The Elephant Valley Project provides a unique ecotourism experience to visit elephants and observe them in their natural environment. The project supplies an alternative for elephant rehabilitation and conservation by offering local mahouts a place to bring their overworked, injured, or sick elephants. Coordinator Jack Highwood states the sanctuary is a place where “they can learn how to act like elephants again”.
In conjunction with the EVP, the NGO’s other project is the Elephant Livelihood Initiative Environment (E.L.I.E.) which works with the Bunong people of Mondulkiri to help improve the health and welfare of domestic elephants. E.L.I.E. also helps assess and recognize the pressures placed on the people who rely on the elephants for their livelihood.
Based in Sen Monorom, Mondulkiri, Cambodia the Elephant Valley Project offers several different visitation and volunteering options. I chose the full day elephant visit and followed two families of elephants through the jungle. The cost was $70US per person and included a delicious lunch and transportation to and from Sen Monorom.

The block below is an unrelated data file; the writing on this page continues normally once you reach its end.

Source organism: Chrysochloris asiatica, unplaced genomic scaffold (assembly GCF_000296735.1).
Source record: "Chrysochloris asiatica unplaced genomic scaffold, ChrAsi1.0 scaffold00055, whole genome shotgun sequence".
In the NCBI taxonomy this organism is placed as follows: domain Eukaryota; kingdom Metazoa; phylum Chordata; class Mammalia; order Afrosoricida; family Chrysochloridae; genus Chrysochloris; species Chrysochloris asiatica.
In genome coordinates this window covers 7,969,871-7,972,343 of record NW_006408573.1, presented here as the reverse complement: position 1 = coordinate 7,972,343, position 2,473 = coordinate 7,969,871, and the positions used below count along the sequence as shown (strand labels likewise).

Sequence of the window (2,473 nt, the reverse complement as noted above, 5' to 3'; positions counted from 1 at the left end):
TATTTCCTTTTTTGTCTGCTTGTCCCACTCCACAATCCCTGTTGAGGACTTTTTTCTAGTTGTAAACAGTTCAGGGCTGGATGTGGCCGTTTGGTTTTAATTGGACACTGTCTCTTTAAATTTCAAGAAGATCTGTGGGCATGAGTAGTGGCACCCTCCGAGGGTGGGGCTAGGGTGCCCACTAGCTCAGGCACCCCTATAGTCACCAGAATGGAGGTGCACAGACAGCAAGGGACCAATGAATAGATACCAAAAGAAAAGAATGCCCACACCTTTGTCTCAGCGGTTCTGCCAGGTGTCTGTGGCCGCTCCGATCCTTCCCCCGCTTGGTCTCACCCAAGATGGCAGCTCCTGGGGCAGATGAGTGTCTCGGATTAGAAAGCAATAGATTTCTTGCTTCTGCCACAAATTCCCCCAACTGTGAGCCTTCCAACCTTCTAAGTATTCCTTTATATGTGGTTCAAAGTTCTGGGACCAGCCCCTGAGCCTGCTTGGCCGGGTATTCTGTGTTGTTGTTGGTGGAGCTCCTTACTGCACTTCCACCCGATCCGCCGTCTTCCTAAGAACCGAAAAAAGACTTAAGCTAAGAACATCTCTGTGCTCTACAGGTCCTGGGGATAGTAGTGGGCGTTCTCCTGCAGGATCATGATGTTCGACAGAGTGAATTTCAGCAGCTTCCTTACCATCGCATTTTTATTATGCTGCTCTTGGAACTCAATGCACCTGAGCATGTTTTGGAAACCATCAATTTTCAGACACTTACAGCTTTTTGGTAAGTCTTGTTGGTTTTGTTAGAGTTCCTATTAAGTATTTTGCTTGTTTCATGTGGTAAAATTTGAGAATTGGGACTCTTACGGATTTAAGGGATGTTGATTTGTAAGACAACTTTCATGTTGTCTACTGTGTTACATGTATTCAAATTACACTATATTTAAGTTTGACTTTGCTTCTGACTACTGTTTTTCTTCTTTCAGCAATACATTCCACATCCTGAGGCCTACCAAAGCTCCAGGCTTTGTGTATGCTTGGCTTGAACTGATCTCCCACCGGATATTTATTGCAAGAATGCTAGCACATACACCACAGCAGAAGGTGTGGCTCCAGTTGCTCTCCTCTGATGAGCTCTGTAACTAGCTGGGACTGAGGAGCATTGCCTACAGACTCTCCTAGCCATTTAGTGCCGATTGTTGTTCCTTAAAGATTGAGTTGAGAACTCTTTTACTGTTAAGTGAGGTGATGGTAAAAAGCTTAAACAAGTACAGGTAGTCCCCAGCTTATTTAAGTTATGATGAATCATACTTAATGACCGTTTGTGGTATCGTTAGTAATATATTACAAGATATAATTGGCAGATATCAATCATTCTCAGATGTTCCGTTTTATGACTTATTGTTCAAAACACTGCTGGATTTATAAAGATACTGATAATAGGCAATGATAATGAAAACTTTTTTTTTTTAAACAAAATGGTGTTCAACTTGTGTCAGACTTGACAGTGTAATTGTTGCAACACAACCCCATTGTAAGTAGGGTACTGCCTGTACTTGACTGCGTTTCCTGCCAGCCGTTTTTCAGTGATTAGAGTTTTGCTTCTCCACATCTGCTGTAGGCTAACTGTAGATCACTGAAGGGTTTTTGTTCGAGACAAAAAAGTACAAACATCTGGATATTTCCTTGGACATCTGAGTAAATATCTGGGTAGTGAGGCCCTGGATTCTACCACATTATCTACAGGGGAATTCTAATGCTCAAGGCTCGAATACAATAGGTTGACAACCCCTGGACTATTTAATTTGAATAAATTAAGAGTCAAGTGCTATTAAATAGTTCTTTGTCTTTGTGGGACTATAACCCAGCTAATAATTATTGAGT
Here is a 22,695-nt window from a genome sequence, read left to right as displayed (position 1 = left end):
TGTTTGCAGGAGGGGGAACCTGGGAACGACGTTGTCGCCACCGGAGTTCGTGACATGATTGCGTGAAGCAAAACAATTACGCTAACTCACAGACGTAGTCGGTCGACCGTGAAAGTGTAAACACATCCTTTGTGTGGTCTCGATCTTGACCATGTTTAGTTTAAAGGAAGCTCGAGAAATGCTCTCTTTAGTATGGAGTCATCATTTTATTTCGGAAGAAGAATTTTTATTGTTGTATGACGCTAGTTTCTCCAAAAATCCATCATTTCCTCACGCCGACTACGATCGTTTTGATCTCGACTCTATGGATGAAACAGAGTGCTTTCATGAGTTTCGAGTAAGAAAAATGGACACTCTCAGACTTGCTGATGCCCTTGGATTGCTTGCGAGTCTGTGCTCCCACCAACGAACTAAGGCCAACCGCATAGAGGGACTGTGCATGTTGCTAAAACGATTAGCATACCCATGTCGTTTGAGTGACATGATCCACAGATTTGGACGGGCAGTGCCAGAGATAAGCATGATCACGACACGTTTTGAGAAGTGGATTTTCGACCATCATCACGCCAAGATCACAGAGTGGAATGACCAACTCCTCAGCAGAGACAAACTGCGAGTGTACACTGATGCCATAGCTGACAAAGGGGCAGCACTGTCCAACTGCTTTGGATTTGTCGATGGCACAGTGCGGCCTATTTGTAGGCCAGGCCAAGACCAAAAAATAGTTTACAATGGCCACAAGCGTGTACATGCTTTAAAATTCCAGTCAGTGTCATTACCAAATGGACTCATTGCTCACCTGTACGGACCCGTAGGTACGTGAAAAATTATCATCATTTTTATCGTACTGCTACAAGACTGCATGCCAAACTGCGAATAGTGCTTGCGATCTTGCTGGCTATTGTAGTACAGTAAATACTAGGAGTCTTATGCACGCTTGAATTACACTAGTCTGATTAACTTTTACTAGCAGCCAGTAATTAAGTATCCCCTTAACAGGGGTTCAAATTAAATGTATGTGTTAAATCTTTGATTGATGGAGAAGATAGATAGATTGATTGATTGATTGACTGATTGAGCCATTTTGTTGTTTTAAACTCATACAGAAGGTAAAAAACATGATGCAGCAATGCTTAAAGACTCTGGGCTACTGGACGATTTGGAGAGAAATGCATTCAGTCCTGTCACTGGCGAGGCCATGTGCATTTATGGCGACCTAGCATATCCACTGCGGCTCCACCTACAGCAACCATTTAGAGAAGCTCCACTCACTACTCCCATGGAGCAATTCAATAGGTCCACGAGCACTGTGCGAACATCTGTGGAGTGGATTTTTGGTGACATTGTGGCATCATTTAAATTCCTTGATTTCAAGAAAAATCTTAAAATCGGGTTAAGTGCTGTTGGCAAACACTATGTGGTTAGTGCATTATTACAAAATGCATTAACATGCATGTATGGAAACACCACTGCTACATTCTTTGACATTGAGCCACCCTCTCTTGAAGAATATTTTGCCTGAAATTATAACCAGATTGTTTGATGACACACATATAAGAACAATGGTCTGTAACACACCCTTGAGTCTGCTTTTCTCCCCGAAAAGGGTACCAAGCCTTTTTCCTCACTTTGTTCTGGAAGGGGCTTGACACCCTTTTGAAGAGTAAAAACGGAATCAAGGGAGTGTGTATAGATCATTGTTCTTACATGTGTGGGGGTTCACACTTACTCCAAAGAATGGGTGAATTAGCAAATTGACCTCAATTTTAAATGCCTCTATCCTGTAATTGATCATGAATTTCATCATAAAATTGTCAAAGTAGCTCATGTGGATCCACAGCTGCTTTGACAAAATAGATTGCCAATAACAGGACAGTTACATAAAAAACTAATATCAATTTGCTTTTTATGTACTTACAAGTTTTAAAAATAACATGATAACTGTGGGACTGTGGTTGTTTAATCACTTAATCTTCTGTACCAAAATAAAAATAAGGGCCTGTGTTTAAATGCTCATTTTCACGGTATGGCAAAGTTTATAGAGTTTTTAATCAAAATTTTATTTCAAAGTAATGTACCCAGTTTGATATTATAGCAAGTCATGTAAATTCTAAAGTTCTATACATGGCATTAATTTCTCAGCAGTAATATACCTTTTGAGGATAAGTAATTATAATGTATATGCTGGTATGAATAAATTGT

I had already spent three months in Southeast Asia and I had been tempted on numerous occasions to go for an elephant ride with different trekking companies, but my gut instinct always told me the elephants were badly treated or abused. Upon further researching elephant training practices, I discovered the horrific ways young elephants are taken from their mothers in the wild and then beaten into submission in what trainers call “the crush”. I’m glad I held out and chose to find a humane organization that is making a positive difference for elephants.
The staff of Elephant Valley Project were incredibly knowledgeable. I learned about elephant care and welfare, but also gained great insight into the Bunong culture, forestry practices, and economy. The staff’s love and dedication to these beautiful animals is very obvious.
I am grateful I was allowed the opportunity to spend a day shadowing these amazing, intelligent, gentle creatures through their forested valleys. In an experience I will never forget, I watched as the elephants bathed themselves, ate all kinds of plants, scratched themselves on trees, and touched each other affectionately with their trunks. Just to sit on a log and observe their natural behaviors and interactions was better then any inhumane ride, show, or set of cruel tricks could ever be.